A wireless sensor network is a group of specialized transducers with a communications infrastructure for monitoring and recording conditions at diverse locations. Commonly monitored parameters are temperature, humidity, pressure, wind direction and speed, illumination intensity, vibration intensity, sound intensity, power-line voltage, chemical concentrations, pollutant levels and vital body functions.
A sensor network consists of multiple detection stations called sensor nodes, each of which is small, lightweight and portable. Every sensor node is equipped with a transducer, microcomputer, transceiver and power source. The transducer generates electrical signals based on sensed physical effects and phenomena. The microcomputer processes and stores the sensor output. The transceiver receives commands from a central computer and transmits data to that computer. The power for each sensor node is derived from a battery.Content Continues Below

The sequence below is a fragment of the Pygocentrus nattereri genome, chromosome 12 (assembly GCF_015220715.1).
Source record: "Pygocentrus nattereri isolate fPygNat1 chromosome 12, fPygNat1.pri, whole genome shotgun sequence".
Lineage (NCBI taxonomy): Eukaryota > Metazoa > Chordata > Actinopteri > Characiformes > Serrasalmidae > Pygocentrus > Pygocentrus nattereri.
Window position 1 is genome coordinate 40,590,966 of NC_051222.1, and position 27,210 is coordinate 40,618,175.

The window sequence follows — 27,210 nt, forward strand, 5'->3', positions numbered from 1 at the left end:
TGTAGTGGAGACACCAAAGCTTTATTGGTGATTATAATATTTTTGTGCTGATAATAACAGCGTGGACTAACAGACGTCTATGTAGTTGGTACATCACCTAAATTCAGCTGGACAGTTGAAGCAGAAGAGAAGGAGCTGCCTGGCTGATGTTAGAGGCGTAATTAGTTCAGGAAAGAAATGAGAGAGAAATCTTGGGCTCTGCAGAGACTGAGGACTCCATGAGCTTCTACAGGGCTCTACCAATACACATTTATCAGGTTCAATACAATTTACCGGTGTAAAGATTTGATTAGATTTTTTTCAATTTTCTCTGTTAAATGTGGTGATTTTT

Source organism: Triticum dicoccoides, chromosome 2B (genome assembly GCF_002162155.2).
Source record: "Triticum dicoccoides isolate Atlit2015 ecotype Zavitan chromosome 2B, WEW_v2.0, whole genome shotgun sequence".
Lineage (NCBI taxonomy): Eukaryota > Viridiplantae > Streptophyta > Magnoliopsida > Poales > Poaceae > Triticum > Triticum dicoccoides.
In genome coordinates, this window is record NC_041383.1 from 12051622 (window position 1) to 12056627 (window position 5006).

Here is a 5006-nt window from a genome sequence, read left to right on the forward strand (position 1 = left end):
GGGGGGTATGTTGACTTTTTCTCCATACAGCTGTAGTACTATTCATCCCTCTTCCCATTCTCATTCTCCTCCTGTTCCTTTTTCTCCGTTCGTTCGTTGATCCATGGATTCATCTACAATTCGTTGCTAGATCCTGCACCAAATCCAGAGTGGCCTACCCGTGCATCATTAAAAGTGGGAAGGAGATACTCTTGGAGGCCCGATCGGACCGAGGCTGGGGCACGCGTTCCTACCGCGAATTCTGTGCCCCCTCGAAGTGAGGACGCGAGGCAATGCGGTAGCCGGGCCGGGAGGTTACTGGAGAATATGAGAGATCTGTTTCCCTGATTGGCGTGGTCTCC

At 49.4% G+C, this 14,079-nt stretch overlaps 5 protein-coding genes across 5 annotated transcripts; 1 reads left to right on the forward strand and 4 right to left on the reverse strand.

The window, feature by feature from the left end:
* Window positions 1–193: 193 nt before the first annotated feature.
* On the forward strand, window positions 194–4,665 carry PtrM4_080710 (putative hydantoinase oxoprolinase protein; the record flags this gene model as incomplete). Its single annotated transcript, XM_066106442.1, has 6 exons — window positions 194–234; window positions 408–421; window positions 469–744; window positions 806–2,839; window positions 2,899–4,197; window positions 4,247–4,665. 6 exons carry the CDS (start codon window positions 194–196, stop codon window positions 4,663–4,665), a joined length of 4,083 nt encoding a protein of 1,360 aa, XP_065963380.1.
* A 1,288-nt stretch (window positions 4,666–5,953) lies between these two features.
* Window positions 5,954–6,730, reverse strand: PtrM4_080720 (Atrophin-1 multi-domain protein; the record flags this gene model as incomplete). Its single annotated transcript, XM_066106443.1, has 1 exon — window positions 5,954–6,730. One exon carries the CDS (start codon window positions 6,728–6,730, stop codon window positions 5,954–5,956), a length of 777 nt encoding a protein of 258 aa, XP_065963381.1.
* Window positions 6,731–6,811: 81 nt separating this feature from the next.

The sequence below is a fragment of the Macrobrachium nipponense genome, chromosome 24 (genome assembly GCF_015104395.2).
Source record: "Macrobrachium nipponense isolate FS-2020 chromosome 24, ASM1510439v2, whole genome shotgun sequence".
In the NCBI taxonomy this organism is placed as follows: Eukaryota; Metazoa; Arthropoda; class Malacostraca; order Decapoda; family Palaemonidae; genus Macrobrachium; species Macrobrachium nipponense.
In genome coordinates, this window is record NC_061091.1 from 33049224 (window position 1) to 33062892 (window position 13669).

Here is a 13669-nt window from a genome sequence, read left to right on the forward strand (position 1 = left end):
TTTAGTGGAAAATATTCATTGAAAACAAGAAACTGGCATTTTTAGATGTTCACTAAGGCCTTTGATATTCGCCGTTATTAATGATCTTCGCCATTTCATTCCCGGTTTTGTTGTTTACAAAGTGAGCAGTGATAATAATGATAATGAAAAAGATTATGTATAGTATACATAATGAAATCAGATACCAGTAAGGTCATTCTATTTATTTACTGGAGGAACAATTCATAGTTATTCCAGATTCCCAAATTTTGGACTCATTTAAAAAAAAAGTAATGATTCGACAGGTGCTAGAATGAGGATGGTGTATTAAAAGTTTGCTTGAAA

Potential applications of sensor networks include:
- Industrial automation
- Automated and smart homes
- Video surveillance
- Traffic monitoring
- Medical device monitoring
- Monitoring of weather conditions
- Air traffic control
- Robot control.
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- The Australian government uses sensor networks to enhance national security and help protect the environment.